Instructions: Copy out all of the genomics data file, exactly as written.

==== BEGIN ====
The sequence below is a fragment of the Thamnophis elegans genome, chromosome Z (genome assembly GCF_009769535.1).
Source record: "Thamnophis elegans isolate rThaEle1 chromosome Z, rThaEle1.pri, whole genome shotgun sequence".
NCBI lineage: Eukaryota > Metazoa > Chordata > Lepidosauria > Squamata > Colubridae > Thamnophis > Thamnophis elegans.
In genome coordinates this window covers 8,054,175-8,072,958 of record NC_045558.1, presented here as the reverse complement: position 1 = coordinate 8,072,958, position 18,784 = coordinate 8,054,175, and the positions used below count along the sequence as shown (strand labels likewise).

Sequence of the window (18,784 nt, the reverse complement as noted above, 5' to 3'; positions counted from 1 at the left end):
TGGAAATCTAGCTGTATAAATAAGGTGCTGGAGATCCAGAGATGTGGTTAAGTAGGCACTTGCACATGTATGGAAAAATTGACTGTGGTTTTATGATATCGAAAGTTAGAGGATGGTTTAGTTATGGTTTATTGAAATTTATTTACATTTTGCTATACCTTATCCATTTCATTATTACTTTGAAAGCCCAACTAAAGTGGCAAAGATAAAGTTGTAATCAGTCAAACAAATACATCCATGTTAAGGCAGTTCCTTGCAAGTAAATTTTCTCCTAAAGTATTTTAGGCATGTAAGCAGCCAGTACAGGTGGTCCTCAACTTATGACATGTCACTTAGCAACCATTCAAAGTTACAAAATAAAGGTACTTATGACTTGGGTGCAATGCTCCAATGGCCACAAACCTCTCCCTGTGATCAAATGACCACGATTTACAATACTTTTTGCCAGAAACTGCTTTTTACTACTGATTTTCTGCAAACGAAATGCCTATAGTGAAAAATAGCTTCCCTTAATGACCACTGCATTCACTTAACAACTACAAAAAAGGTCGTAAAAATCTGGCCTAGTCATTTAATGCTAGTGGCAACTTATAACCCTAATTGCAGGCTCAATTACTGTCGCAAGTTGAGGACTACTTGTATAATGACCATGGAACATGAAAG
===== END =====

The sequence below is a fragment of the Thamnophis elegans genome, chromosome Z (genome assembly GCF_009769535.1).
Source record: "Thamnophis elegans isolate rThaEle1 chromosome Z, rThaEle1.pri, whole genome shotgun sequence".
NCBI lineage: Eukaryota > Metazoa > Chordata > Lepidosauria > Squamata > Colubridae > Thamnophis > Thamnophis elegans.
In genome coordinates this window covers 8,054,175-8,072,958 of record NC_045558.1, presented here as the reverse complement: position 1 = coordinate 8,072,958, position 18,784 = coordinate 8,054,175, and the positions used below count along the sequence as shown (strand labels likewise).

Sequence of the window (18,784 nt, the reverse complement as noted above, 5' to 3'; positions counted from 1 at the left end):
TGGAAATCTAGCTGTATAAATAAGGTGCTGGAGATCCAGAGATGTGGTTAAGTAGGCACTTGCACATGTATGGAAAAATTGACTGTGGTTTTATGATATCGAAAGTTAGAGGATGGTTTAGTTATGGTTTATTGAAATTTATTTACATTTTGCTATACCTTATCCATTTCATTATTACTTTGAAAGCCCAACTAAAGTGGCAAAGATAAAGTTGTAATCAGTCAAACAAATACATCCATGTTAAGGCAGTTCCTTGCAAGTAAATTTTCTCCTAAAGTATTTTAGGCATGTAAGCAGCCAGTACAGGTGGTCCTCAACTTATGACATGTCACTTAGCAACCATTCAAAGTTACAAAATAAAGGTACTTATGACTTGGGTGCAATGCTCCAATGGCCACAAACCTCTCCCTGTGATCAAATGACCACGATTTACAATACTTTTTGCCAGAAACTGCTTTTTACTACTGATTTTCTGCAAACGAAATGCCTATAGTGAAAAATAGCTTCCCTTAATGACCACTGCATTCACTTAACAACTACAAAAAAGGTCGTAAAAATCTGGCCTAGTCATTTAATGCTAGTGGCAACTTATAACCCTAATTGCAGGCTCAATTACTGTCGCAAGTTGAGGACTACTTGTATAATGACCATGGAACATGAAAG